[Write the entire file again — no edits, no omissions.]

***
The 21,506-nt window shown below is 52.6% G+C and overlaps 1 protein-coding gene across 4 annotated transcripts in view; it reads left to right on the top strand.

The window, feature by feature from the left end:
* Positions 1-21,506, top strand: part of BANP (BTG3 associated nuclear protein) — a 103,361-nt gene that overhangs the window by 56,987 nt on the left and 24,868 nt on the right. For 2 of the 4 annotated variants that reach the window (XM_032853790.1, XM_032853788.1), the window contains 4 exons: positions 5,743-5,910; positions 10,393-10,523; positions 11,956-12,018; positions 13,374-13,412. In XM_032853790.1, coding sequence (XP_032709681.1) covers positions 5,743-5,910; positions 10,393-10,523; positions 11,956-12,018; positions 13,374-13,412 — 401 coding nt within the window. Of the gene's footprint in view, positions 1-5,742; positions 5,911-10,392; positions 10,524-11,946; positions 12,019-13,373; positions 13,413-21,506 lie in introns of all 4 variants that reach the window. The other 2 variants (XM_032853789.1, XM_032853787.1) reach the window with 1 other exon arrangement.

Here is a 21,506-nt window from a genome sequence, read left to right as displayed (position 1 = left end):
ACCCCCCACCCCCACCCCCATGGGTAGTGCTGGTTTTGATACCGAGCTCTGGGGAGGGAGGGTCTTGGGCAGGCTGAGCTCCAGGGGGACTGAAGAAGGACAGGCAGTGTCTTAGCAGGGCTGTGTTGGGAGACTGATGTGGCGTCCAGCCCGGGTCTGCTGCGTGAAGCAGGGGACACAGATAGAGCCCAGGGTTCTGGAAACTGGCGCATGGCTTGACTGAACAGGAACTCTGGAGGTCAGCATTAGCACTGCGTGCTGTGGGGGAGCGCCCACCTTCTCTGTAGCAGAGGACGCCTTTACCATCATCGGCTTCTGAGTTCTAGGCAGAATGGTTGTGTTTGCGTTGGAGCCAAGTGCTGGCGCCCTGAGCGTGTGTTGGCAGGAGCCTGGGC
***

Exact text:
The 21,506-nt window shown below is 52.6% G+C and overlaps 1 protein-coding gene across 4 annotated transcripts in view; it reads left to right on the top strand.

The window, feature by feature from the left end:
* Positions 1-21,506, top strand: part of BANP (BTG3 associated nuclear protein) — a 103,361-nt gene that overhangs the window by 56,987 nt on the left and 24,868 nt on the right. For 2 of the 4 annotated variants that reach the window (XM_032853790.1, XM_032853788.1), the window contains 4 exons: positions 5,743-5,910; positions 10,393-10,523; positions 11,956-12,018; positions 13,374-13,412. In XM_032853790.1, coding sequence (XP_032709681.1) covers positions 5,743-5,910; positions 10,393-10,523; positions 11,956-12,018; positions 13,374-13,412 — 401 coding nt within the window. Of the gene's footprint in view, positions 1-5,742; positions 5,911-10,392; positions 10,524-11,946; positions 12,019-13,373; positions 13,413-21,506 lie in introns of all 4 variants that reach the window. The other 2 variants (XM_032853789.1, XM_032853787.1) reach the window with 1 other exon arrangement.

Here is a 21,506-nt window from a genome sequence, read left to right as displayed (position 1 = left end):
ACCCCCCACCCCCACCCCCATGGGTAGTGCTGGTTTTGATACCGAGCTCTGGGGAGGGAGGGTCTTGGGCAGGCTGAGCTCCAGGGGGACTGAAGAAGGACAGGCAGTGTCTTAGCAGGGCTGTGTTGGGAGACTGATGTGGCGTCCAGCCCGGGTCTGCTGCGTGAAGCAGGGGACACAGATAGAGCCCAGGGTTCTGGAAACTGGCGCATGGCTTGACTGAACAGGAACTCTGGAGGTCAGCATTAGCACTGCGTGCTGTGGGGGAGCGCCCACCTTCTCTGTAGCAGAGGACGCCTTTACCATCATCGGCTTCTGAGTTCTAGGCAGAATGGTTGTGTTTGCGTTGGAGCCAAGTGCTGGCGCCCTGAGCGTGTGTTGGCAGGAGCCTGGGC